“X-Men Apocalypse 3D” has a bad case of superhero bloat. This episode, set in the late 1970’s, begins in ancient Egypt where a ceremony appears to invent Magneto as Apocalypse, a character sort of like the Mummy, only a little more angry with a lot more power. Suddenly dozens of characters come out of the woodwork to fight on the good and bad sides. Olivia Munn runs around in tights and a bathing suit and gets about three lines but does a lot of jumping and running and posing. James McAvoy reminds the super power kids to be sure and use their powers for good. “X-Men Apocalypse” feels like another reboot of the Avengers, with so many characters it takes a genius to keep them straight. This is a fan’s movie. The rest of us would do best to stay away. Does it deliver what it promises? Superhero saga. Is it entertaining? Long and confusing. Is it worth the price of admission? Same old thing.
I’m a sucker for Greta Gerwig. She manages to combine 2016 manners with screwball comedy charm. She’s won my heart in her indie comedies. The Trailer for “Maggie’s Plan” gave me a case of “wanna see it.” The plot comes right out of the 1930’s. Gerwig as Maggie meets teacher/writer Ethan Hawke and falls for him. But Hawke has a difficult wife, played with a Danish accent by Julianne Moore. Love conquers all and Maggie and Ethan get together. Except Maggie figures out she made a mistake. So she goes to ex-wife Moore and offers to give him back. Despite the delightful plot, “Maggie’s Plan” feels long and talky and sometimes almost grinds to a halt. Maya Rudolph and Bill Hader as Maggie’s pals add a little fizz. Maggie’s riffs on motherhood and sperm banks are fun, and a plot twist involving the daughter of the new marriage will remind some of the delightful “Crossing Delancey.” Does it deliver what it promises? Independent comedy. Is it entertaining? A little long and talky. Is it worth the price of admission? Gerwig fans won’t mind.
“The Nice Guys” pays tribute to the kind of detective movies Hollywood made in the 1970’s—movies that quoted and updated the great film noir stories of the 1940’s. The movie gets a nice jolt from its pairing of Russell Crowe and Ryan Gosling, two hapless private eyes working way above their pay grade. The plot turns on porn stars, big business, and the dirty smog that choked LA in the 70’s. One of the best elements of “The Nice Guys” is the use of still available locations to establish the time frame. The boys roar in their vintage cars past neon signs, coffee shops and hotels with elevators that look out on the skyline. “The Nice Guys” plays out through a haze of pot smoke, smog, and 70’s music. Be warned: “The Nice Guys” revealed the movie’s best gags in the trailer. The rest of the story involves the auto show, a court case and the search for the daughter of justice department official Kim Basinger. A couple of big scenes, including a porn star party, devolve into chaos and don’t add much. If “The Nice Guys” succeeds we might see a sequel or two in the future. With a little focusing and tightening that might be a good idea. Does it deliver what it promises? Old school private eye “R” rated comedy. Is it entertaining? Funny at times but most of the funniest bits are in the trailer. Is it worth the price of admission? You could do worse.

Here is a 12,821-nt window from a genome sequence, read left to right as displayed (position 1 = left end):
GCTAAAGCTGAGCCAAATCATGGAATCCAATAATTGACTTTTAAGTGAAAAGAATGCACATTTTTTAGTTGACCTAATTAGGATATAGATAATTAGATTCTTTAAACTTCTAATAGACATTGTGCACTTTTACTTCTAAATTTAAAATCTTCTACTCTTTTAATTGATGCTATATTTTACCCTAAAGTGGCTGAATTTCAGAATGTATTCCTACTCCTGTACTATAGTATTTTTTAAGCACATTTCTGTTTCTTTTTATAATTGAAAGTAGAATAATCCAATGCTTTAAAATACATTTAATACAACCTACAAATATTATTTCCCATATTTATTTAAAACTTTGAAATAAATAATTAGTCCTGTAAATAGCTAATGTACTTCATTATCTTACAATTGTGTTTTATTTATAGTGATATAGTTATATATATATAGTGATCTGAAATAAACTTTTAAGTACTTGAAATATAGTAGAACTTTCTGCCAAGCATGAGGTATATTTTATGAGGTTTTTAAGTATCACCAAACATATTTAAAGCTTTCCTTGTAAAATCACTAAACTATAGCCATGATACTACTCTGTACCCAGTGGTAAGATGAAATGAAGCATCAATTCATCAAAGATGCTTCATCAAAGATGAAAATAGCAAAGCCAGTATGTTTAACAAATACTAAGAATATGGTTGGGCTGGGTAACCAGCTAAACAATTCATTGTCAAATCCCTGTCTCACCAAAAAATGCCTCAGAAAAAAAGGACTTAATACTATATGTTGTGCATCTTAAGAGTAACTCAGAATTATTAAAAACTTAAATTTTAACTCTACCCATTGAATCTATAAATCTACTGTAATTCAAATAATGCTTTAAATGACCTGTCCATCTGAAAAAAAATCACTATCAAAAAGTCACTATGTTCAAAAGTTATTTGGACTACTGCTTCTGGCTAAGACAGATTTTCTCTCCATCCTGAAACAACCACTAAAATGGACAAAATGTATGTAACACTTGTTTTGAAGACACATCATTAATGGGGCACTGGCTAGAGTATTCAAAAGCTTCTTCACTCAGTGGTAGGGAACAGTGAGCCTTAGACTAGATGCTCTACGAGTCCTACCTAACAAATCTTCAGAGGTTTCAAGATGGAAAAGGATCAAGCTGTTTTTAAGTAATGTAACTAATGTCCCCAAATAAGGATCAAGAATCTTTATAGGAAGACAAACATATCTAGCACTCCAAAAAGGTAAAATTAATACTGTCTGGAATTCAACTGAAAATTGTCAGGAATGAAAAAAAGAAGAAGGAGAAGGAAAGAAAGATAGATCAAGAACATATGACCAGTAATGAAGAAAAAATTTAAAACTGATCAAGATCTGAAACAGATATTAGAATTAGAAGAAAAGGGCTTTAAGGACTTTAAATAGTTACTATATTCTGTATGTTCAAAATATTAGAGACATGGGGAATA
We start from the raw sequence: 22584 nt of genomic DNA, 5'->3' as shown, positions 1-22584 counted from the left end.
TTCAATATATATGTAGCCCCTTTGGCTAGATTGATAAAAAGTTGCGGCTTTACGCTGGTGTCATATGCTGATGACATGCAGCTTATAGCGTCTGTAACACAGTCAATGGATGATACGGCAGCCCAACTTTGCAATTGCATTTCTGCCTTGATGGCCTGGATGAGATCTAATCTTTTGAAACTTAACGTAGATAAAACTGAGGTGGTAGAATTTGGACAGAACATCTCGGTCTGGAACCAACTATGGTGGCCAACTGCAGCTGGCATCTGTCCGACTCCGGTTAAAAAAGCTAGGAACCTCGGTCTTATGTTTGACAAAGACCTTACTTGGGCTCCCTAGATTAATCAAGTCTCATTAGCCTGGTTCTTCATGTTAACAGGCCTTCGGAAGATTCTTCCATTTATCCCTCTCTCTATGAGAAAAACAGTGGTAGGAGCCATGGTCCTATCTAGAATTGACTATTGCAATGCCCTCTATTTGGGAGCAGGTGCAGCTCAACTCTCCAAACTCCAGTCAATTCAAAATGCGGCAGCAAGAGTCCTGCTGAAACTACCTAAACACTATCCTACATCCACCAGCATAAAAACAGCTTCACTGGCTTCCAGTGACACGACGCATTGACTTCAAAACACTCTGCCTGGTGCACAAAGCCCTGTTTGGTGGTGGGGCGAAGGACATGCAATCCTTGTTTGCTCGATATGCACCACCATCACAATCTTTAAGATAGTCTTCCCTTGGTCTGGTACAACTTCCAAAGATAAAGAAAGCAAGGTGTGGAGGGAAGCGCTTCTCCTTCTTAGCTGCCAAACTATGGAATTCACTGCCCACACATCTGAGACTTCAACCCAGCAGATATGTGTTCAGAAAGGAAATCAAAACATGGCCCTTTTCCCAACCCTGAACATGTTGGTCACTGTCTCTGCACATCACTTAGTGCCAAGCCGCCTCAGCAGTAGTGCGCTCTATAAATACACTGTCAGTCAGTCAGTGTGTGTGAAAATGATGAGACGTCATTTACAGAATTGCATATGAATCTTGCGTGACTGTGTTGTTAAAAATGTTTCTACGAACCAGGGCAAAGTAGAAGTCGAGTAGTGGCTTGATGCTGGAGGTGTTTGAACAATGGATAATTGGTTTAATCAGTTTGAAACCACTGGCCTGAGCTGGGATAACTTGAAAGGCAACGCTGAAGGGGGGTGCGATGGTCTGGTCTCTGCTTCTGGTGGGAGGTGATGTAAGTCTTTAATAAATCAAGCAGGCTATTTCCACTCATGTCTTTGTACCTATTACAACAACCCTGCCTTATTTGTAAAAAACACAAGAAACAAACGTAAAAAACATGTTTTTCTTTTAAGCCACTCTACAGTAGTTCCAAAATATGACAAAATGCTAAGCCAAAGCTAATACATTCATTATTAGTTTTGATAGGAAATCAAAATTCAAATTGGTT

Kate Beckinsale has great fun as seductive manipulative Lady Susan in director Whit Stillman’s adaptation of Jane Austen’s novella “Love and Friendship. ” Beckinsale begins the story mourning the death of her wealthy husband while letting us know she could care less. The death requires a search for a new husband and income stream. While she’s at it, Beckinsale has a 16-year-old daughter in need of a husband. Her plan begins with a visit to Beckinsale’s brother-in-law where prospects abound, including Xavier Samuel who seems appropriate for either Beckinsale or her daughter. “Love and Friendship” celebrates words and conversation although some may find it talky. Beckinsale excels as a woman well aware of her assets and her reputation as the greatest flirt of her time. Many years ago Beckinsale and Chloe Sevigny starred in director Whit Stillman’s “The Last Days of Disco.” I liked that movie and wanted to see the two actresses again. Unfortunately Sevigny doesn’t get much to do as an American friend whose husband has forbidden her friendship with the controversial Beckinsale. The story wraps with a thoroughly modern conclusion and an abrupt but satisfying ending. Does it deliver what it promises? Drawing room comedy based on Jane Austen. Is it entertaining? Sometimes talky but often fun. Is it worth the price of admission? For Austen fans.